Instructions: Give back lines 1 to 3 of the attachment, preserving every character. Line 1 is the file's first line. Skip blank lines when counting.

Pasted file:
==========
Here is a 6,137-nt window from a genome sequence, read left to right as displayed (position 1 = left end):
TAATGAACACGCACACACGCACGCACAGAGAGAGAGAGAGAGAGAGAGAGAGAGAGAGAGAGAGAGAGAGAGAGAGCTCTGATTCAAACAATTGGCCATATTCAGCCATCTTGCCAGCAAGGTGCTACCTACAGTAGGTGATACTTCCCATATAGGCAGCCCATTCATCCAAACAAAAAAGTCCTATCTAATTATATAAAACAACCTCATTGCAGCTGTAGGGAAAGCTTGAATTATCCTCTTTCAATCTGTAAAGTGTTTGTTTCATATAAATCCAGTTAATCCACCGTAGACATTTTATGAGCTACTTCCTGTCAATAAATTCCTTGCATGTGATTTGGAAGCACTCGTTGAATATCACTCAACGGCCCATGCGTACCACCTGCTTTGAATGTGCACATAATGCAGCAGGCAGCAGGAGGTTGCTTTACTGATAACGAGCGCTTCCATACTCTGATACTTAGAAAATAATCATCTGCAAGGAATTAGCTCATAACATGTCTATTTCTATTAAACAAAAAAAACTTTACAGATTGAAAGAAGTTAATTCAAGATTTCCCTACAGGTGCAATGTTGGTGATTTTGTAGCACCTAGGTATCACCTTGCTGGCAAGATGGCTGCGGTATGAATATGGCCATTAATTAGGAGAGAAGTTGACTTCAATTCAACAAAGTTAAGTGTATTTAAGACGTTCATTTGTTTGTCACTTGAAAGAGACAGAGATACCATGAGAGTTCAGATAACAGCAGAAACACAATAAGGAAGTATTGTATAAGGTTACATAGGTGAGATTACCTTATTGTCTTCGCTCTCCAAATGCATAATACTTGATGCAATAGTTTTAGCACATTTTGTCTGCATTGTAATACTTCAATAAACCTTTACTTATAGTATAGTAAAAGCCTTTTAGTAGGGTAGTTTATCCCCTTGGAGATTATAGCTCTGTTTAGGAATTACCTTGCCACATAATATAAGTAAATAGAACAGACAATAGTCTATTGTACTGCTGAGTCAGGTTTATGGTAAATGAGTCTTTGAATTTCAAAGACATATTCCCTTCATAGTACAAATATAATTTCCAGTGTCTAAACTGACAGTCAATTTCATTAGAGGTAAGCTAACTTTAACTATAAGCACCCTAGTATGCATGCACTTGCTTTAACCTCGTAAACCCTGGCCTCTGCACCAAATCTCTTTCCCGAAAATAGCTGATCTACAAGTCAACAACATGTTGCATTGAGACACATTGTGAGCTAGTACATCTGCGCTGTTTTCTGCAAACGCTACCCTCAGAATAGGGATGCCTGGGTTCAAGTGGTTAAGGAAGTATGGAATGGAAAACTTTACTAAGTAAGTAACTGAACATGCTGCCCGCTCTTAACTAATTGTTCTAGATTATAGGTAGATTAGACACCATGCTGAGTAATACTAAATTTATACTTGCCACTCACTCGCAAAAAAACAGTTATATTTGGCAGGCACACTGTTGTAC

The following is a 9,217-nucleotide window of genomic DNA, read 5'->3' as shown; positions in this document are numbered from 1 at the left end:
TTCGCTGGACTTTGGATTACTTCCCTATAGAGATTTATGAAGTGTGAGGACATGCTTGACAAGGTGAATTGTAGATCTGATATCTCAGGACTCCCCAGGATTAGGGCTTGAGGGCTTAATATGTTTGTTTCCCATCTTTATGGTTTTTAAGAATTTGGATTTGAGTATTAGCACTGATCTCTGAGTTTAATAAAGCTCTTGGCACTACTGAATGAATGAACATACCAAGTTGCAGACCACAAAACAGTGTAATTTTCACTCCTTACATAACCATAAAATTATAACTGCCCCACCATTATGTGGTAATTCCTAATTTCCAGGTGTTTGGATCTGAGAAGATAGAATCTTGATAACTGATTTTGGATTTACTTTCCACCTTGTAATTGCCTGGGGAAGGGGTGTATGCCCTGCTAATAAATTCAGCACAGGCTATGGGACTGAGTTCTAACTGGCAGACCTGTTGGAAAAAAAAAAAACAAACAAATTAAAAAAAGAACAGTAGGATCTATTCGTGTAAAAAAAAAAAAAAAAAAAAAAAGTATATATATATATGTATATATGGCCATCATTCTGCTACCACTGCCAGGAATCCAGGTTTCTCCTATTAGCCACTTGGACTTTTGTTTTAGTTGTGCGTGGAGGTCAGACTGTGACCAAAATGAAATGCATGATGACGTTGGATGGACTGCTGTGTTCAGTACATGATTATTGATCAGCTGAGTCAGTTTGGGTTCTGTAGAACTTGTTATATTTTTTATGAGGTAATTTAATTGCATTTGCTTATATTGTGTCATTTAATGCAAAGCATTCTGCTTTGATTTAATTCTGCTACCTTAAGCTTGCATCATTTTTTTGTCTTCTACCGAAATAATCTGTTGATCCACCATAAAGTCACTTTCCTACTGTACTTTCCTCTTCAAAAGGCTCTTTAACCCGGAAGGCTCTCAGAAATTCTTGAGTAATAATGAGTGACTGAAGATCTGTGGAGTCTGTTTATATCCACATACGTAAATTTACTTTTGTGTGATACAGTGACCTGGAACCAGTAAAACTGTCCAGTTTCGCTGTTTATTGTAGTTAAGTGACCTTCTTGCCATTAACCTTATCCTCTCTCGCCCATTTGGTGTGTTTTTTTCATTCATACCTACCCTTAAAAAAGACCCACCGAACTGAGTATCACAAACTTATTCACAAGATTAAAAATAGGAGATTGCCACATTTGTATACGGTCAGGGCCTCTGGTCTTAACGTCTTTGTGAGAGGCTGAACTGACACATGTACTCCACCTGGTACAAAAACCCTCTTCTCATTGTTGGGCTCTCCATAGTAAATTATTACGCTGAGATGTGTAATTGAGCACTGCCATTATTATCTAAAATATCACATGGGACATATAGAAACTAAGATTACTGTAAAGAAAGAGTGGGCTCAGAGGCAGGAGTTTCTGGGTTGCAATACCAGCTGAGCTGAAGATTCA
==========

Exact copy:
Here is a 6,137-nt window from a genome sequence, read left to right as displayed (position 1 = left end):
TAATGAACACGCACACACGCACGCACAGAGAGAGAGAGAGAGAGAGAGAGAGAGAGAGAGAGAGAGAGAGAGAGAGCTCTGATTCAAACAATTGGCCATATTCAGCCATCTTGCCAGCAAGGTGCTACCTACAGTAGGTGATACTTCCCATATAGGCAGCCCATTCATCCAAACAAAAAAGTCCTATCTAATTATATAAAACAACCTCATTGCAGCTGTAGGGAAAGCTTGAATTATCCTCTTTCAATCTGTAAAGTGTTTGTTTCATATAAATCCAGTTAATCCACCGTAGACATTTTATGAGCTACTTCCTGTCAATAAATTCCTTGCATGTGATTTGGAAGCACTCGTTGAATATCACTCAACGGCCCATGCGTACCACCTGCTTTGAATGTGCACATAATGCAGCAGGCAGCAGGAGGTTGCTTTACTGATAACGAGCGCTTCCATACTCTGATACTTAGAAAATAATCATCTGCAAGGAATTAGCTCATAACATGTCTATTTCTATTAAACAAAAAAAACTTTACAGATTGAAAGAAGTTAATTCAAGATTTCCCTACAGGTGCAATGTTGGTGATTTTGTAGCACCTAGGTATCACCTTGCTGGCAAGATGGCTGCGGTATGAATATGGCCATTAATTAGGAGAGAAGTTGACTTCAATTCAACAAAGTTAAGTGTATTTAAGACGTTCATTTGTTTGTCACTTGAAAGAGACAGAGATACCATGAGAGTTCAGATAACAGCAGAAACACAATAAGGAAGTATTGTATAAGGTTACATAGGTGAGATTACCTTATTGTCTTCGCTCTCCAAATGCATAATACTTGATGCAATAGTTTTAGCACATTTTGTCTGCATTGTAATACTTCAATAAACCTTTACTTATAGTATAGTAAAAGCCTTTTAGTAGGGTAGTTTATCCCCTTGGAGATTATAGCTCTGTTTAGGAATTACCTTGCCACATAATATAAGTAAATAGAACAGACAATAGTCTATTGTACTGCTGAGTCAGGTTTATGGTAAATGAGTCTTTGAATTTCAAAGACATATTCCCTTCATAGTACAAATATAATTTCCAGTGTCTAAACTGACAGTCAATTTCATTAGAGGTAAGCTAACTTTAACTATAAGCACCCTAGTATGCATGCACTTGCTTTAACCTCGTAAACCCTGGCCTCTGCACCAAATCTCTTTCCCGAAAATAGCTGATCTACAAGTCAACAACATGTTGCATTGAGACACATTGTGAGCTAGTACATCTGCGCTGTTTTCTGCAAACGCTACCCTCAGAATAGGGATGCCTGGGTTCAAGTGGTTAAGGAAGTATGGAATGGAAAACTTTACTAAGTAAGTAACTGAACATGCTGCCCGCTCTTAACTAATTGTTCTAGATTATAGGTAGATTAGACACCATGCTGAGTAATACTAAATTTATACTTGCCACTCACTCGCAAAAAAACAGTTATATTTGGCAGGCACACTGTTGTAC

The following is a 9,217-nucleotide window of genomic DNA, read 5'->3' as shown; positions in this document are numbered from 1 at the left end: